The data is in and early research supports Synchronous Technology as a tool that may impact student learning. Recently published scientific research correlates conceptual design blending with spatial ability and creativity. A research team led by Dr. Wade Goodridge, assistant engineering education professor at Utah State University, found that when students had the “free-form ability” to create or solve open-ended problems in a solid modeling course, it significantly boosted creativity. In conceptual design blending, open-ended problems challenge students to engage the brain in a different way than with traditional solid modeling before. The point is to develop more creative and dynamic problem solving capabilities in future engineers.
What does “conceptual blending” mean? Give a student two different concepts to think about and challenge them to produce a model based on the two. For example, when you challenge students to think about a hinge and a fish, they might come up with many variations of a hinged fish.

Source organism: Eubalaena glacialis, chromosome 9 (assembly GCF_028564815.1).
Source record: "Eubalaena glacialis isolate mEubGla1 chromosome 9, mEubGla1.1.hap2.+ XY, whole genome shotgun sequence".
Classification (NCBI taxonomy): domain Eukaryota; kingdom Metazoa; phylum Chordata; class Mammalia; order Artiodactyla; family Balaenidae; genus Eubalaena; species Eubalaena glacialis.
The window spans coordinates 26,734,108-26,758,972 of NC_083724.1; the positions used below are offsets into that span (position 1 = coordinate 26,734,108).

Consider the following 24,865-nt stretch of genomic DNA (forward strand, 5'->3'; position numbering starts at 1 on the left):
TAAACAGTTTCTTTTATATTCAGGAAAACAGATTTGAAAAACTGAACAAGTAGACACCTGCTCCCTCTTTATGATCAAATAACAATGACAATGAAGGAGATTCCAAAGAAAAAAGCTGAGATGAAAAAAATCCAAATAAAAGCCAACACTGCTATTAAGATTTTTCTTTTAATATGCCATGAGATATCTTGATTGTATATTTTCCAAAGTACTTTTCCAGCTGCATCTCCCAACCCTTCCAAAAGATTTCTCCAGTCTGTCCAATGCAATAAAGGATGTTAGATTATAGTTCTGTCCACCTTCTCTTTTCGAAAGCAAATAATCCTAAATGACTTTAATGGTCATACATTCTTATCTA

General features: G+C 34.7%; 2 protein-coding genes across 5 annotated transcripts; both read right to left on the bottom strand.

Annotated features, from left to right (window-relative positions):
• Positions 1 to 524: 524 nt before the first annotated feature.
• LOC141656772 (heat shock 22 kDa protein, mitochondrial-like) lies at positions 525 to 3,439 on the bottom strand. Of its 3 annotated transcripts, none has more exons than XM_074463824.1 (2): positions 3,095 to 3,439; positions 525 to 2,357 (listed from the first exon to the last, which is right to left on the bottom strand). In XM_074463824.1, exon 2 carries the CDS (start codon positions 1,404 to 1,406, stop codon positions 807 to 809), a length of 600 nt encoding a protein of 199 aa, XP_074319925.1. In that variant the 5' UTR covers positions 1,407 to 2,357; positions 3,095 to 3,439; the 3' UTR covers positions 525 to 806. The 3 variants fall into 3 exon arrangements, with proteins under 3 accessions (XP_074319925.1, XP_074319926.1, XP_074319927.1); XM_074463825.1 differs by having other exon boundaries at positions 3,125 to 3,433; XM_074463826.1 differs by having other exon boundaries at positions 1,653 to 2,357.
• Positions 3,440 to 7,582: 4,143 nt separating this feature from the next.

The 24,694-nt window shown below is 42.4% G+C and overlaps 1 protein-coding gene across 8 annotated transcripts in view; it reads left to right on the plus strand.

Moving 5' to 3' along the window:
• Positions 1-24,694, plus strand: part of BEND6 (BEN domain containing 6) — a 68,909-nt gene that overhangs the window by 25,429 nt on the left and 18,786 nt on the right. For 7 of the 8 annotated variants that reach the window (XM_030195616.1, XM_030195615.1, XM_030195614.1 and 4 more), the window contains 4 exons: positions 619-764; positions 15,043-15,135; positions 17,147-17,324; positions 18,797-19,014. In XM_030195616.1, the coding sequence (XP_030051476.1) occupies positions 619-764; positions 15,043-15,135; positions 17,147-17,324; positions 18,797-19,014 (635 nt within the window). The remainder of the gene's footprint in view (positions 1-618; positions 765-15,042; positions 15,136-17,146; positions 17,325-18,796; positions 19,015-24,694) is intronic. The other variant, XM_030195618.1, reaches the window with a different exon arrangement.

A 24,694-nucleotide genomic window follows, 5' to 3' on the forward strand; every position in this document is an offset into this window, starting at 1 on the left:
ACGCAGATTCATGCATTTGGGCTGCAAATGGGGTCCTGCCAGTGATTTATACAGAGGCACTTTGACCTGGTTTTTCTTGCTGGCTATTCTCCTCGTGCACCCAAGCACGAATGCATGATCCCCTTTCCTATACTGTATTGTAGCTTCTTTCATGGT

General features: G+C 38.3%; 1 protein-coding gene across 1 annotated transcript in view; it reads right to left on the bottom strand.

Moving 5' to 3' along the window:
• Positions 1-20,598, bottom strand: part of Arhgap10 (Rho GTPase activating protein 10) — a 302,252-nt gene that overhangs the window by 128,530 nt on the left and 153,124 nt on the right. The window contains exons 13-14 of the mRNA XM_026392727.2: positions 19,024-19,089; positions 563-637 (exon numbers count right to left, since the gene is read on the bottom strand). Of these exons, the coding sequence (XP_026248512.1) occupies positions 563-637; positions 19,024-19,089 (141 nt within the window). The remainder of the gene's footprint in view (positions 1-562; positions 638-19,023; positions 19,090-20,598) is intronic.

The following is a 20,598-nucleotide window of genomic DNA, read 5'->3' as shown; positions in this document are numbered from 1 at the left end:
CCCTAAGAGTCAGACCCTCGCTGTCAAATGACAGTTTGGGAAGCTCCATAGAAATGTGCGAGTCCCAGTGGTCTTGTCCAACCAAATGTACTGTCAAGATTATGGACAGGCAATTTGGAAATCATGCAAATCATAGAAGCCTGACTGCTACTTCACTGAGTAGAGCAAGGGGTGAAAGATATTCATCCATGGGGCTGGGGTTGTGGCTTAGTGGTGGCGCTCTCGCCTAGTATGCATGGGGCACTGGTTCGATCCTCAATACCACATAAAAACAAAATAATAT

What could you do with a desk and a chair?
“Synchronous Technology seems to foster a direct and interactive modeling experience that makes it an excellent medium to use in researching creativity,” said Dr. Goodridge. “It encourages immediate visual feedback with a hands-on type of editing that may endear it to younger student populations. I think solid modeling software with these capabilities, such as Solid Edge, can facilitate spatial thinking and creativity thus fostering it in pre-college students interested in STEM.”
Dr. Goodridge’s team consisted of a graduate student in engineering education as well as two undergraduate researchers. The undergraduates were supported in their research by a National Science Foundation (NSF) Research Experience for Undergraduates (REU) award. NSF is a leading governmental organization that awards highly competitive funding to institutions of higher education in the form of many different grant areas. A REU award is designed to bring undergraduate students to a hosting campus and engage them in cutting edge research. Utah State University’s grant was the first NSF REU award to be offered for engineering education research. Solid Edge was the solid modeling software chosen for this research.